Hubble Needed Some Additional Work After Its 1990 Launch

After Hubble was launched in 1990, the first images taken by its cameras revealed a serious problem with the telescope’s ability to focus and provide the clarity and detail that was expected based on design specs. After thorough diagnostics, engineers deduced that the reason for this problem was that the primary mirror had been polished to the wrong shape.

Near the edges of the mirror, the shape was off by as much as 2,200 nanometers. This mistake caused severe spherical aberration, a problem where light reflecting off the outside edges of a mirror are focused on a different point than the light reflected in the center. An investigation determined that this error was caused by an incorrectly assembled mirror calibration tool used during the grinding and polishing stages.

Unfortunately, replacement of the flawed mirror in space was not possible, and returning Hubble to Earth for refit would have been too expensive. To fix the error, engineers designed new optics for the cameras and instruments on Hubble that had the exact same error gradient that the existing mirror had, but in the inverse fashion.

This strategy allowed the errors in the mirror and the errors in the optics to cancel each other out, and render clear, undistorted images. Fortunately, this mission was successful.

Hubble Has Provided Extraordinary Images That Revolutionized Our Knowledge of Space

Ever since its repair, the Hubble Space Telescope has returned extraordinary images from deep space that have revolutionized our understanding of the cosmos. Hubble’s data has been the source of more 13,000 published scientific journal articles since the telescope began its operation.

One small example of Hubble’s profound impact on our knowledge of the universe is the publication of the Hubble Deep Fields, a collection of images that Hubble took of swaths of the night sky that were once thought to be empty and boring. After days of exposure, these deep field images revealed that the regions of space which appear “empty” to the naked eye are in fact teeming with thousands upon thousands of galaxies, far too distant and dim to detect without the aid of precision instruments like Hubble.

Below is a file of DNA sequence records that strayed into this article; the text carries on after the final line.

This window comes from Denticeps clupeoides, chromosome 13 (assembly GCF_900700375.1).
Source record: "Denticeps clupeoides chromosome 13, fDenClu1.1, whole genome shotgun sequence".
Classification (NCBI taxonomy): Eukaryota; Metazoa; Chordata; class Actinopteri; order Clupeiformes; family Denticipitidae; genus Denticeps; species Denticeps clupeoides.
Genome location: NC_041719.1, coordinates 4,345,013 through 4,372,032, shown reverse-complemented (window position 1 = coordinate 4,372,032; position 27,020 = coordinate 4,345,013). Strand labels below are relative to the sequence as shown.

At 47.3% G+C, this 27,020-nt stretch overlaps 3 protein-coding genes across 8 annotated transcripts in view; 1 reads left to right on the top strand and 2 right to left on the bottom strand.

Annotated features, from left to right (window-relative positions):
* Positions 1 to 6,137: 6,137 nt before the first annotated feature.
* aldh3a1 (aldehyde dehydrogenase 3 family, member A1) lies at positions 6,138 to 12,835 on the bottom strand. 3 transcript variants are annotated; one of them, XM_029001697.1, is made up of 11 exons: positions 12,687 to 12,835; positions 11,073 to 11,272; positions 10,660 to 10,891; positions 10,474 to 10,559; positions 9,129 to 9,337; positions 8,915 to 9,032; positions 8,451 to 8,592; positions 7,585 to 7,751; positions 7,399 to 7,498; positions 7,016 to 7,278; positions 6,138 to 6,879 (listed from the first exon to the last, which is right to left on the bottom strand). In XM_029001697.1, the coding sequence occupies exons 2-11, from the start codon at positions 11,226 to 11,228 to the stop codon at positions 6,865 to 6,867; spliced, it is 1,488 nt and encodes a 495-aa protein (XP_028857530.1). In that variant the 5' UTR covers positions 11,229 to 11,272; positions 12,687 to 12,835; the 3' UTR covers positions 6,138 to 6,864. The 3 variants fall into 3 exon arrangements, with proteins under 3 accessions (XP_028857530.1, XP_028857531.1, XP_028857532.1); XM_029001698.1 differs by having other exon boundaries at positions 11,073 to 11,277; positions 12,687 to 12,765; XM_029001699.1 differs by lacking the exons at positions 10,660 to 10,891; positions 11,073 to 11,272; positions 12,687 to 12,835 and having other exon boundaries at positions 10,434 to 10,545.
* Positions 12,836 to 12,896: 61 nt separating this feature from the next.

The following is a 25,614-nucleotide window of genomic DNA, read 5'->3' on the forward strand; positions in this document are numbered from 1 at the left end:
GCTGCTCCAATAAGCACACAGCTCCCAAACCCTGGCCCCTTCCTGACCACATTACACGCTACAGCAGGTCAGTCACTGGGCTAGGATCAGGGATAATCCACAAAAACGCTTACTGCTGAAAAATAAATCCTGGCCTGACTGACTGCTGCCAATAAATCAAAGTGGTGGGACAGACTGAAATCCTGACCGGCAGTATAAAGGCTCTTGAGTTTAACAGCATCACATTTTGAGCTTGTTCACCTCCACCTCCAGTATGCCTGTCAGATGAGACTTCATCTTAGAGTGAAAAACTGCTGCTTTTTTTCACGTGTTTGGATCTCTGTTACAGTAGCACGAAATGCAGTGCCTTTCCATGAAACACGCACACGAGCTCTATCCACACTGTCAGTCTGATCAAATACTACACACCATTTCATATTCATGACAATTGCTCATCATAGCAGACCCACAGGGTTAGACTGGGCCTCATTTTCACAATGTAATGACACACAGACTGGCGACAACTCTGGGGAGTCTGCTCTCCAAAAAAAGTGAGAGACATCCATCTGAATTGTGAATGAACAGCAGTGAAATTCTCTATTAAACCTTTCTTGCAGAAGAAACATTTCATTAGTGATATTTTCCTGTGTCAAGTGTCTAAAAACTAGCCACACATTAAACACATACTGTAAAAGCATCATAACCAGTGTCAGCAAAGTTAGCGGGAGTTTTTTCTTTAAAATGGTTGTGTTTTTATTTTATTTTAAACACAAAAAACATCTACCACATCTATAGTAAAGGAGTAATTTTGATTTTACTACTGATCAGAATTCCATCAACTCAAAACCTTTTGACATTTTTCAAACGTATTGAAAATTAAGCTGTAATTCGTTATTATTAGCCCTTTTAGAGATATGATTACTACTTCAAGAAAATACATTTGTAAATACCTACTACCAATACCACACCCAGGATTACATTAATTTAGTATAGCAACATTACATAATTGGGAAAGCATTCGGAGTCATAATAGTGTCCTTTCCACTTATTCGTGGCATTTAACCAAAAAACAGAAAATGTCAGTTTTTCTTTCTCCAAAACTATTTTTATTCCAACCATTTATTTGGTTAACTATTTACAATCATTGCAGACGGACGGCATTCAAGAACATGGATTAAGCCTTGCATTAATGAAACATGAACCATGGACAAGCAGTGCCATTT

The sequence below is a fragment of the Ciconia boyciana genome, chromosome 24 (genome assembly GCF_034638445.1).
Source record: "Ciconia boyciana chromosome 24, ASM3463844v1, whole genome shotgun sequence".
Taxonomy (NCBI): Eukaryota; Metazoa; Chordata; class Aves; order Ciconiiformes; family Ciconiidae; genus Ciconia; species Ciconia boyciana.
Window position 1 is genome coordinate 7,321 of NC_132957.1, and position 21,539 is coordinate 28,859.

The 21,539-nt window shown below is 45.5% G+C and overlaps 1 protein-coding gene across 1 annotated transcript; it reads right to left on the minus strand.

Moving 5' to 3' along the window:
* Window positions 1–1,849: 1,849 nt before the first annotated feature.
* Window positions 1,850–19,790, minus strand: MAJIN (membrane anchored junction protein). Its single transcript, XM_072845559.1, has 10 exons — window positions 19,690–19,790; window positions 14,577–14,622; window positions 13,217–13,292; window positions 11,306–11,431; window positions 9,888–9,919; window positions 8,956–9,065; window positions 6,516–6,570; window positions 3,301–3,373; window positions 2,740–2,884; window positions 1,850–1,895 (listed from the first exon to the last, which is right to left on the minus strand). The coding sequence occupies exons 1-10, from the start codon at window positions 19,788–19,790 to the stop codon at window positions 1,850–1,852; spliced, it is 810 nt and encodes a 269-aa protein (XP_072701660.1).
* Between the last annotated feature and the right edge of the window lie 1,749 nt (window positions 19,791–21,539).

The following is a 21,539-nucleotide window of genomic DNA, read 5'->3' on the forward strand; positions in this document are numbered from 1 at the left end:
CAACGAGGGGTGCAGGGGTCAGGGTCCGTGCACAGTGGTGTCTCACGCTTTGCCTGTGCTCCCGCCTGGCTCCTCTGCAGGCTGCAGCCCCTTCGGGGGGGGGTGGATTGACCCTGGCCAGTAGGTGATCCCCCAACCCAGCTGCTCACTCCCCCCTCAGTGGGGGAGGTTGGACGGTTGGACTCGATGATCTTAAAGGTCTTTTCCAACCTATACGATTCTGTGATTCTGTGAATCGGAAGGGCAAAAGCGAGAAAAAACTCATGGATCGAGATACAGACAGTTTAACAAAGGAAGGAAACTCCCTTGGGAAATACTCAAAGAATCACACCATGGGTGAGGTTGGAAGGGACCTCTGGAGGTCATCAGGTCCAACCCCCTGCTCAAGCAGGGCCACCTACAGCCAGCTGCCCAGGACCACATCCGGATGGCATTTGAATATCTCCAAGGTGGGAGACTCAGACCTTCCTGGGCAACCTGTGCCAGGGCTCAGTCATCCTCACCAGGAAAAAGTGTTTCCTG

Hubble’s Orbit Is Beginning to Decay, But It Needs Financial Support to Continue Its Function

Sadly, Hubble’s orbit is slowly decaying due to atmospheric drag. If the telescope is not boosted it will eventually burn up in Earth’s atmosphere in the mid-2020s. Although newer and more advanced telescopes, such as the James Webb Space Telescope (JWST), are currently in development, there is still much that Hubble could accomplish in the years ahead.

But in order to continue its intended function, the Hubble Space Telescope needs to be re-boosted and maintained in its current orbit. This work will require NASA funding, which is in limited supply at present.

Hubble will need our support if it is to survive the next decades. So I encourage readers to write their Senators and Representatives and tell them that Hubble should not be allowed to die before it has exhausted its full potential.

About the Author

Dr. Gary Deel is a Faculty Director with the School of Business at American Military University. He holds a J.D. in Law and a Ph.D. in Hospitality/Business Management. Gary teaches human resources and employment law classes for American Military University, the University of Central Florida, Colorado State University and others.